Joseph Burr Tyrrell, a Canadian geologist, was born Nov.1, 1858. Tyrrell was the first of the great Canadian dinosaur hunters. Trained as a geologist, and working for the Geological Survey of Canada, he was surveying the area along the Red Deer River in southern Alberta in 1884, when he discovered the skull of a large meat-eating dinosaur. He found some additional “post-cranial remains”, as paleontologists like to call any bone that isn’t part of the skull, and sent them off to the new national museum in Ottawa for identification. The specimen was given different names by fossil experts during the next two decades, but for various reasons all turned out to be invalid, until Henry Fairfield Osborn of the American Museum of Natural History in New York, in 1905, named it Albertosaurus sarcophagus–the” flesh-eating dinosaur of Alberta”.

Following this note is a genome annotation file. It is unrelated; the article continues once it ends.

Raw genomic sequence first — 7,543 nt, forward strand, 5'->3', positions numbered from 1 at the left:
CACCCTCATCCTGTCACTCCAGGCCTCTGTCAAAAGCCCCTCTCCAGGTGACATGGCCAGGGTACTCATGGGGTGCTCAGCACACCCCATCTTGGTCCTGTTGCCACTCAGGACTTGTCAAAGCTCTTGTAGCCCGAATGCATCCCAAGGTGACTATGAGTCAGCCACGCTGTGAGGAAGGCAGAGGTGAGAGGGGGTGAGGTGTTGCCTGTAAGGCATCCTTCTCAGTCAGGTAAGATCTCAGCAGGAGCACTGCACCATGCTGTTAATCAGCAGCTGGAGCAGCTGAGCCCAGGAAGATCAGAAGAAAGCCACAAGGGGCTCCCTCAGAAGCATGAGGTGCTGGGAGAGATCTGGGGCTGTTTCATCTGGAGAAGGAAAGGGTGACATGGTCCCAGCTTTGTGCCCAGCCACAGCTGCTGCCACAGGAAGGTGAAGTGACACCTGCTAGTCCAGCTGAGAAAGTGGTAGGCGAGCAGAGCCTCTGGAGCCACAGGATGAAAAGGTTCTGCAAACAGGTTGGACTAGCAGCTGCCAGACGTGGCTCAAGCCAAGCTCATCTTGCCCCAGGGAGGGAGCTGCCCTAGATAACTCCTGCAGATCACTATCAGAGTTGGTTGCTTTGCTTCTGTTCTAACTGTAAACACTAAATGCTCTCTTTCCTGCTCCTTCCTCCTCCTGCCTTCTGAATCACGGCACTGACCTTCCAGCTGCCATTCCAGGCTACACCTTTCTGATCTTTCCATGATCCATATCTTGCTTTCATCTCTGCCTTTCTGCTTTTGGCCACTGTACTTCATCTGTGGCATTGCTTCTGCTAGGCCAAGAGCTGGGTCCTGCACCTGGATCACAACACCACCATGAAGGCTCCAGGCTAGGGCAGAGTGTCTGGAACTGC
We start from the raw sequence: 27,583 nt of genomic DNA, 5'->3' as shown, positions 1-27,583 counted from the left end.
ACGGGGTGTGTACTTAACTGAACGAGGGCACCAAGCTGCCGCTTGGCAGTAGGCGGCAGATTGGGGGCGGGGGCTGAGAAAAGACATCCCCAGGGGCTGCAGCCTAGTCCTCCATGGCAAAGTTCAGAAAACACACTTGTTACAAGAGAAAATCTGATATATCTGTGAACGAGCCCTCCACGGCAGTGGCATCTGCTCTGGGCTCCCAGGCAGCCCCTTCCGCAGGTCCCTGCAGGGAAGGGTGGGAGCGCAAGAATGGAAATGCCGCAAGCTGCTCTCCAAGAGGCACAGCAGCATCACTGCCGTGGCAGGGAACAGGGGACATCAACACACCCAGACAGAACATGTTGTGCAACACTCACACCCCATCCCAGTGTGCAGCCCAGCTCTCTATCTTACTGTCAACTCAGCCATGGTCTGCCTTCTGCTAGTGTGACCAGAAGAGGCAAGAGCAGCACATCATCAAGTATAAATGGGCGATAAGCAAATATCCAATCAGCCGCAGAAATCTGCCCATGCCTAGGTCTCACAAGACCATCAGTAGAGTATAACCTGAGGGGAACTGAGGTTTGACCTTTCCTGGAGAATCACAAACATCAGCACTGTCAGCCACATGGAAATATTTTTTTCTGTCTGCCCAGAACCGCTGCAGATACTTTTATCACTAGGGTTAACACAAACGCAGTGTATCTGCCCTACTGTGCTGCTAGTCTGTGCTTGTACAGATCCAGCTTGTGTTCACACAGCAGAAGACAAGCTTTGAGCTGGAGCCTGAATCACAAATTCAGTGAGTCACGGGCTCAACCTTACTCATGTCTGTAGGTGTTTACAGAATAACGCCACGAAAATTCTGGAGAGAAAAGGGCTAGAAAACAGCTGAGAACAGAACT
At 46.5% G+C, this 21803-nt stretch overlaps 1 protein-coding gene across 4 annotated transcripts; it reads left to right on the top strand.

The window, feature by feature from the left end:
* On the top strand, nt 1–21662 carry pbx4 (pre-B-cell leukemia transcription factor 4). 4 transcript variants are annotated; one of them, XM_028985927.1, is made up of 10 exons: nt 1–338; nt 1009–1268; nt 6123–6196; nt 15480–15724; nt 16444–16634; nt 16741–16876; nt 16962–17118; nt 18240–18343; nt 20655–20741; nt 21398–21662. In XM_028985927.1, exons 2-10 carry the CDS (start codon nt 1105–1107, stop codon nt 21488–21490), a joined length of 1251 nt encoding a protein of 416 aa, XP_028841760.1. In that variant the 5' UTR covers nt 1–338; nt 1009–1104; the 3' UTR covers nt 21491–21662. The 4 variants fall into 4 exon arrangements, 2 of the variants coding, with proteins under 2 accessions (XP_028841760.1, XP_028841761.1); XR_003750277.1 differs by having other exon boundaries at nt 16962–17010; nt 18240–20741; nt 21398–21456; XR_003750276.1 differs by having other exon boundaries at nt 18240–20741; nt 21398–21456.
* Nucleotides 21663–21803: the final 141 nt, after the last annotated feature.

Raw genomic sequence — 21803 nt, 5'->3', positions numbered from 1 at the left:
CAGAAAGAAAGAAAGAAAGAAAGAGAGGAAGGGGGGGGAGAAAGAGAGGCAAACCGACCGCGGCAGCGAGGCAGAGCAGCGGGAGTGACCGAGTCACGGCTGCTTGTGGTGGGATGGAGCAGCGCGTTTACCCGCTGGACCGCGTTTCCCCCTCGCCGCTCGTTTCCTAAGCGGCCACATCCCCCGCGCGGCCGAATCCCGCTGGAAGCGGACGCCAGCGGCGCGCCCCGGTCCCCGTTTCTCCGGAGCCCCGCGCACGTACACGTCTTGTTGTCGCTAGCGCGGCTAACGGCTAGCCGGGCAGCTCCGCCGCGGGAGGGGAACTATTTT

The Red Deer River deposits that Tyrrell discovered turned out to be a dinosaur gold mine, and later bone hunters such as Barnum Brown and Charles Sternberg unearthed all sorts of new dinosaur types there, including Corythosaurus and Styracosaurus. Although Tyrrell found no other dinosaurs besides the first one, Canadians thought enough of him to name their national dinosaur museum in his honor: The Royal Tyrrell Museum, in Drumheller, Alberta, which opened in 1985 (second image). That is indeed an Albertosaurus cast greeting you as you enter the museum.
They also have a splendid specimen of Albertosaurus inside on display (third image), and a set of bronze sculptures of a marauding pack of Albertosauri (first image).
The original skull that Tyrrell found, the type specimen, is in a different museum, the Canadian Museum of Nature in Ottawa (fourth image). The portrait below is an early 20th-century steel engraving of Tyrrell.
Dr. William B. Ashworth, Jr., Consultant for the History of Science, Linda Hall Library and Associate Professor, Department of History, University of Missouri-Kansas City. Comments or corrections are welcome; please direct to firstname.lastname@example.org.